I’ve been working slowly and deliberately through 1 Peter in the mornings over the past week or two, and have noticed that Peter holds to some pretty unpopular doctrines.
In fact, over the course of 1 Peter alone I’ve seen him provide some of the strongest biblical evidence anywhere for some of the most unpopular doctrines in contemporary Christianity. It’s worth being reminded, I think, that the popularity of a doctrine has no bearing whatsoever on whether it is true or false. We could list dozens of specific historical example in which a “popular” (i.e. widely held) doctrine was patently false (e.g. the so-called prosperity gospel in Dallas and elsewhere), as well as those in which a very “unpopular” doctrine was undoubtedly true (e.g. Athanasius’s orthodox understanding of the nature of Christ against the popularly held Arianism).
And that’s exactly my point. Many times we adopt beliefs because they’re popular or reject them because they’re unpopular. Let’s be honest. We all do it. Even Peter has done it (cf. Gal. 2). But God is no respecter of popularity. Every belief must be tested by Scripture. No one should believe something because it’s popular or not believe it because it’s unpopular. Moreover, no one should believe something merely because it’s easy to believe it, nor disbelieve it because it’s difficult to believe.
Peter wouldn’t have been a very popular speaker among many Christians (evangelical or otherwise) in the West today. He would’ve been mocked on the blogosphere and in hot-selling books authored by ultra-trendy pundits. He would’ve been an easy target.
Let me show you a few of the reasons why.
Unpopular Doctrine #1 from 1 Peter: Double Predestination
In any Top Ten list of unpopular doctrines, double predestination will inevitably find its way into the top 3 (at least). Double predestination, in brief, is the belief that God not only predetermined who will come to embrace the gospel and be saved (before they’ve done anything good or evil), but that he also predetermined who will reject the gospel and be damned.
I mean, can you imagine something more unpopular and abhorrent in our cultural context, with its massive emphasis on personal choice and self-determinism? Doesn’t Peter know that this isn’t going to fly?! Isn’t he aware that no one is going to be attracted to a God that makes choices for people—without their approval?! Can’t he see that this is going to get him excoriated in the blogosphere?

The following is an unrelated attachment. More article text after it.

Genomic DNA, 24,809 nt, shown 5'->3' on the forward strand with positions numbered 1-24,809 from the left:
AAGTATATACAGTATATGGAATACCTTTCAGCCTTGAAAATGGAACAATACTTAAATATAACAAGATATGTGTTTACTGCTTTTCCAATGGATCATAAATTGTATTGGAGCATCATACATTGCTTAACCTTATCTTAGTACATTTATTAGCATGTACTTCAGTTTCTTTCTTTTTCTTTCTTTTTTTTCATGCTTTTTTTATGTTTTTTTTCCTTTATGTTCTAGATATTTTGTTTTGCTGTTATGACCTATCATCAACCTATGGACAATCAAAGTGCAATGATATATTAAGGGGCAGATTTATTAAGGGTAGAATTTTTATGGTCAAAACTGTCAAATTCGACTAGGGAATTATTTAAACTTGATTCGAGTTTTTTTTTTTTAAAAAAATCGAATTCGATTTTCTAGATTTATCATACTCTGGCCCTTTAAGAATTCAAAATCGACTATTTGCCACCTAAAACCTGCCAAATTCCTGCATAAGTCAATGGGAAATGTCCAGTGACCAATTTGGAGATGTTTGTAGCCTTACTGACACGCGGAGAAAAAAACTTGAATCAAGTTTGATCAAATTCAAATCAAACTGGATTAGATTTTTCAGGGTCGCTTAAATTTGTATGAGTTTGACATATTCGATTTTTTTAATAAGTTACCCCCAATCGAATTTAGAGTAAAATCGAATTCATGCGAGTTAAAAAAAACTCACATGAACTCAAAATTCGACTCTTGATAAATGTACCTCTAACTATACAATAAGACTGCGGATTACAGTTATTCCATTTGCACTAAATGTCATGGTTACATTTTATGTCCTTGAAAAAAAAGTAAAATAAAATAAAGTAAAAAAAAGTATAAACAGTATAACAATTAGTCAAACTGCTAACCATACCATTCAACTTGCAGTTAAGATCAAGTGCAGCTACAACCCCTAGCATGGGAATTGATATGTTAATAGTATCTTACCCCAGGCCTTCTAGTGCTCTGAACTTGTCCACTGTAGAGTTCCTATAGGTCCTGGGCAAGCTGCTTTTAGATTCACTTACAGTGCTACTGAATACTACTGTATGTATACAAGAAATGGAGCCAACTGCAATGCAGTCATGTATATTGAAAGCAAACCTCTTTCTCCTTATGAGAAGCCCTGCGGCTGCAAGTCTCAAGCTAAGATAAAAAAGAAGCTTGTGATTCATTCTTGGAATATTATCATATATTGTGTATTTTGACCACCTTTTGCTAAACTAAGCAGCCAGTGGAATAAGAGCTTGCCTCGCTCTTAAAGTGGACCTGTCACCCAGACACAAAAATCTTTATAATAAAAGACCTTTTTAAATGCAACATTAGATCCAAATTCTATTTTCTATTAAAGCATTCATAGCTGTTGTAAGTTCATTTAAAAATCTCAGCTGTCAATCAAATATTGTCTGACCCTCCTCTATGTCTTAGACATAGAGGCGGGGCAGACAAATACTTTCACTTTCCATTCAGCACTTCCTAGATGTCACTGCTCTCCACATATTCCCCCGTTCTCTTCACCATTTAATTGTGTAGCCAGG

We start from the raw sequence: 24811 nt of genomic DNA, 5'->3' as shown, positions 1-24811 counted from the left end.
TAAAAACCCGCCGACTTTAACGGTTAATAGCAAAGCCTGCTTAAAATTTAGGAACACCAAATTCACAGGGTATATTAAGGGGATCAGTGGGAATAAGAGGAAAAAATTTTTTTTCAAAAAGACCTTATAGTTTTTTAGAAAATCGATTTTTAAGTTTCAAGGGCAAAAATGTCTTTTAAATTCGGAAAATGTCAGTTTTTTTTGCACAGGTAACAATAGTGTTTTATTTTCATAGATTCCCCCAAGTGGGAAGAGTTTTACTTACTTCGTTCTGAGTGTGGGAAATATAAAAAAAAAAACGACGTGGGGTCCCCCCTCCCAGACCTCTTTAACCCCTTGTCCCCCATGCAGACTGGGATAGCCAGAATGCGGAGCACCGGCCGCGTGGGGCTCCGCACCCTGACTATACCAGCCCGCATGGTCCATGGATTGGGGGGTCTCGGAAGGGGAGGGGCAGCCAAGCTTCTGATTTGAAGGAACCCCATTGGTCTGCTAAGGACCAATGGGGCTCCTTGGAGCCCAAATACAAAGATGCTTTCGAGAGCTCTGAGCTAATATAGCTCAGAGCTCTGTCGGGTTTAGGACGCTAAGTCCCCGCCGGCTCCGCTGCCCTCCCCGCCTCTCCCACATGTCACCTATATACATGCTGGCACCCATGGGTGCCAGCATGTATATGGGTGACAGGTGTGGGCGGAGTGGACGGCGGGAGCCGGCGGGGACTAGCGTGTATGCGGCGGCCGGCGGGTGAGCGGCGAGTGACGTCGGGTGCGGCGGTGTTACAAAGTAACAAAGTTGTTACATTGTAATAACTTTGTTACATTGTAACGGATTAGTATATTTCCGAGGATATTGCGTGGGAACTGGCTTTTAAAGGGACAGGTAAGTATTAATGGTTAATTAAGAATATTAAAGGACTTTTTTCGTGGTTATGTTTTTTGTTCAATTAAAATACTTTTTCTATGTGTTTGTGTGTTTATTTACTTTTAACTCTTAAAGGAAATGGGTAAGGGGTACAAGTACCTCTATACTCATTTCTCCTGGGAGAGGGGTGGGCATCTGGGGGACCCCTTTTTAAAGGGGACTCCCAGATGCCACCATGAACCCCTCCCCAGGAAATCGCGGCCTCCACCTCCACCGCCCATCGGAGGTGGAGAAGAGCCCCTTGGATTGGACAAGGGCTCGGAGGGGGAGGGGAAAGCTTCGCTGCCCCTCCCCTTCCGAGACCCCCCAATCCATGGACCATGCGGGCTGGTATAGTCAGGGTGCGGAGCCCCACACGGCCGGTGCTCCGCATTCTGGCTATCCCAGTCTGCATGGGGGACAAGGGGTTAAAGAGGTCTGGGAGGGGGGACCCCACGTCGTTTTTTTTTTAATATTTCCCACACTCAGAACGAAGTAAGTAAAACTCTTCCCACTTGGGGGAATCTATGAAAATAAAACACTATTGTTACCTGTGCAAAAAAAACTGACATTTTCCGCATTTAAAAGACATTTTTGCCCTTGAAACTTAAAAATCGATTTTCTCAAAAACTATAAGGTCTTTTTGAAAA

He writes in 1 Peter 2:6-8: “For it stands in Scripture: ‘Behold, I am laying in Zion a stone, a cornerstone chosen and precious, and whoever believes in him will not be put to shame.’ So the honor is for you who believe, but for those who do not believe, ‘The stone that the builders rejected has become the cornerstone,’ and ‘A stone of stumbling, and a rock of offense.’ They stumble because they disobey the word, as they were destined to do.”
This last phrase is, perhaps, the single strongest pillar supporting the doctrine of double predestination in all of Scripture (though, of course, no doctrine should be built on one text alone). Verse 8 (οἳ προσκόπτουσιν τῷ λόγῳ ἀπειθοῦντες, εἰς ὃ καὶ ἐτέθησαν) may literally be rendered, “They stumble in that they disobey the word—a state of affairs to which they were appointed.” In its context, it is without question that “the word” refers to the gospel (cf. v. 25). The passive verb ἐτέθησαν makes it clear that those who were “appointed” to disbelieve the gospel were …well, passive in the matter.
In other words, it isn’t that God foresaw that they would not believe the gospel and therefore found it agreeable that they should stumble. That won’t do given the language of verse 8. On the contrary, it was God’s appointment of them to “stumble” that caused their rejection of the gospel, in contrast to those that he has “chosen” (ἐκλεκτόν, eklekton = “elected”) to believe (cf. v. 9).
Now of course the question, “What sort of God chooses to do it this way?” is a valid one. It’s a serious question and an emotional one, given the fact that we all have friends and family who do not believe, and Peter is saying this is the case because God appointed them for that—unless (may it be!) they come to Christ! But it is a separate question. In other words, you don’t reject a doctrine because you don’t like its implications. You allow the Scriptures to speak for themselves. And then you deal with the implications.
God hasn’t apologized for what He’s said. Neither should we. There is a reason—a good, acceptable and perfect reason—that God has chosen to rule his world in this way.